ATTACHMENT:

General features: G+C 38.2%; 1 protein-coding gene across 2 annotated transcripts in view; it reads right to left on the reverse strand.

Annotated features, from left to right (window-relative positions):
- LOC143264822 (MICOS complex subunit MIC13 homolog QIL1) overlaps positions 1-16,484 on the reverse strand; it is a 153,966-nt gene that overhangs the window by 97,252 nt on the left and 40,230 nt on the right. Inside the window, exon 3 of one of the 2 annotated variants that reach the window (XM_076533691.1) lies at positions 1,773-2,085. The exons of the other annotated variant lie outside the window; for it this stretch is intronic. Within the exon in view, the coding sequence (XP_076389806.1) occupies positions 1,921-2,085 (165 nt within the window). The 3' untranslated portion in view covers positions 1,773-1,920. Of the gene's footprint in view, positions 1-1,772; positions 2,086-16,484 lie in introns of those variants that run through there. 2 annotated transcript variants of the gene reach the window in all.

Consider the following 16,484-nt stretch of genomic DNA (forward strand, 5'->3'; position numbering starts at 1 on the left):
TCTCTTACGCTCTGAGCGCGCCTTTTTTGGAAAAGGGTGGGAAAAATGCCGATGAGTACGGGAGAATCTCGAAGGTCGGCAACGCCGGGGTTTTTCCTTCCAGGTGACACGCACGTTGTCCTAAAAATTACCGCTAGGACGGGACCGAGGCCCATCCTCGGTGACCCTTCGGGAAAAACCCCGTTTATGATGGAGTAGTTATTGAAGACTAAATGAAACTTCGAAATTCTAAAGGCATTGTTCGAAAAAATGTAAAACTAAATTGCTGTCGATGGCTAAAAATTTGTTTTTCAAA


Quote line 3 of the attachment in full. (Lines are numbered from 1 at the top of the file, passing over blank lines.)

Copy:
- LOC143264822 (MICOS complex subunit MIC13 homolog QIL1) overlaps positions 1-16,484 on the reverse strand; it is a 153,966-nt gene that overhangs the window by 97,252 nt on the left and 40,230 nt on the right. Inside the window, exon 3 of one of the 2 annotated variants that reach the window (XM_076533691.1) lies at positions 1,773-2,085. The exons of the other annotated variant lie outside the window; for it this stretch is intronic. Within the exon in view, the coding sequence (XP_076389806.1) occupies positions 1,921-2,085 (165 nt within the window). The 3' untranslated portion in view covers positions 1,773-1,920. Of the gene's footprint in view, positions 1-1,772; positions 2,086-16,484 lie in introns of those variants that run through there. 2 annotated transcript variants of the gene reach the window in all.